I've been deceived by CloudMade some months ago when they told me I couldn't use their free tier on my site because it was "associated with" unpackaged food and their ToUs denied this (as any non transferable good).

They didn't answer me when I asked the reasoning behind this restriction, out of curiosity.

Since then, I use MapQuest Open and no problem so far.


Quote: "Now, we’re left with almost no options for custom hosted OSM tiles."

As to "custom hosted tiles", yes, but you can always download the entire current OSM database, or any selected subset, and generate your own tiles by converting from the original vector data. There are a number of programs designed to do this for you.


I think there's a decent gap where it doesn't make sense economically to download and run your own OSM tile server. Especially if you need worldwide coverage, the costs of keeping a tile server with a full dataset running plus a redundant spare can easily exceed the cost of paying someone a couple hundred dollars per month to do it for you.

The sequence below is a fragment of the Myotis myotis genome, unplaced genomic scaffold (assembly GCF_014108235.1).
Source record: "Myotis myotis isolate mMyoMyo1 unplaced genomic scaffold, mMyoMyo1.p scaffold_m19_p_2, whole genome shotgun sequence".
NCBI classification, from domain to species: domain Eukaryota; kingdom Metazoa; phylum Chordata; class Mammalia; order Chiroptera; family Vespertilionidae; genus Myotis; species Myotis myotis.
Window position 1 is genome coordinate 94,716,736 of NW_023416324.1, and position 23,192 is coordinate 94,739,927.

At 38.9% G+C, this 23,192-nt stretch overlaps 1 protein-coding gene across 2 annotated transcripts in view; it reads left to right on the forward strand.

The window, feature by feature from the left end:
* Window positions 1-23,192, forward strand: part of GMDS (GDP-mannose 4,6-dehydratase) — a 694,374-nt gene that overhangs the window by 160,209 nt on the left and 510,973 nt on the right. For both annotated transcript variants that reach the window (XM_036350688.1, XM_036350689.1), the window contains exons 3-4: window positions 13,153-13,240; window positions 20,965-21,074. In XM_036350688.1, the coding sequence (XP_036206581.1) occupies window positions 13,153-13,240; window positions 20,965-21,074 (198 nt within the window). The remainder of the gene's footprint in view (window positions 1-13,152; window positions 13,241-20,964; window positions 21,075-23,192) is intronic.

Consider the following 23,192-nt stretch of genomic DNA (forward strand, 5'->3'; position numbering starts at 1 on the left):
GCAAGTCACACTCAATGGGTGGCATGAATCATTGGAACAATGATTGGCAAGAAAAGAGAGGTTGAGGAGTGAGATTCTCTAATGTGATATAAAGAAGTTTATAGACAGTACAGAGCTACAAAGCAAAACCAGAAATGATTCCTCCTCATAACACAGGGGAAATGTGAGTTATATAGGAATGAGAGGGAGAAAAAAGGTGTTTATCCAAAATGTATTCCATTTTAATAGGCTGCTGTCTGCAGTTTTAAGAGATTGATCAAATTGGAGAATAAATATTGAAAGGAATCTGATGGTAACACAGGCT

There are hardly any services like what MapBox and CloudMade have. The closest seem to be the various consultancies that will design and host a map for you.


This is such a shame.

Having used the OSM data to generate our own tiles. It takes a lot of time and resource to manage them well (let alone updating the OSM data)

I understand it must be tough to provide such a service at low cost. Hopefully something will come up from the ashes.


What ashes? Cloudmade was never less than 90% vapour. MapBox has already done more than Cloudmade did in their entire lifetime and they are far from the only company doing great stuff with OpenStreetMap.


It seems unlikely that they where going to achieve the large scale needed to compete with Google/Bing. My guess is that they are turning into a consultancy.


Or an acquisition.


Did anyone use CloudMade at all? It's always been Mapbox for me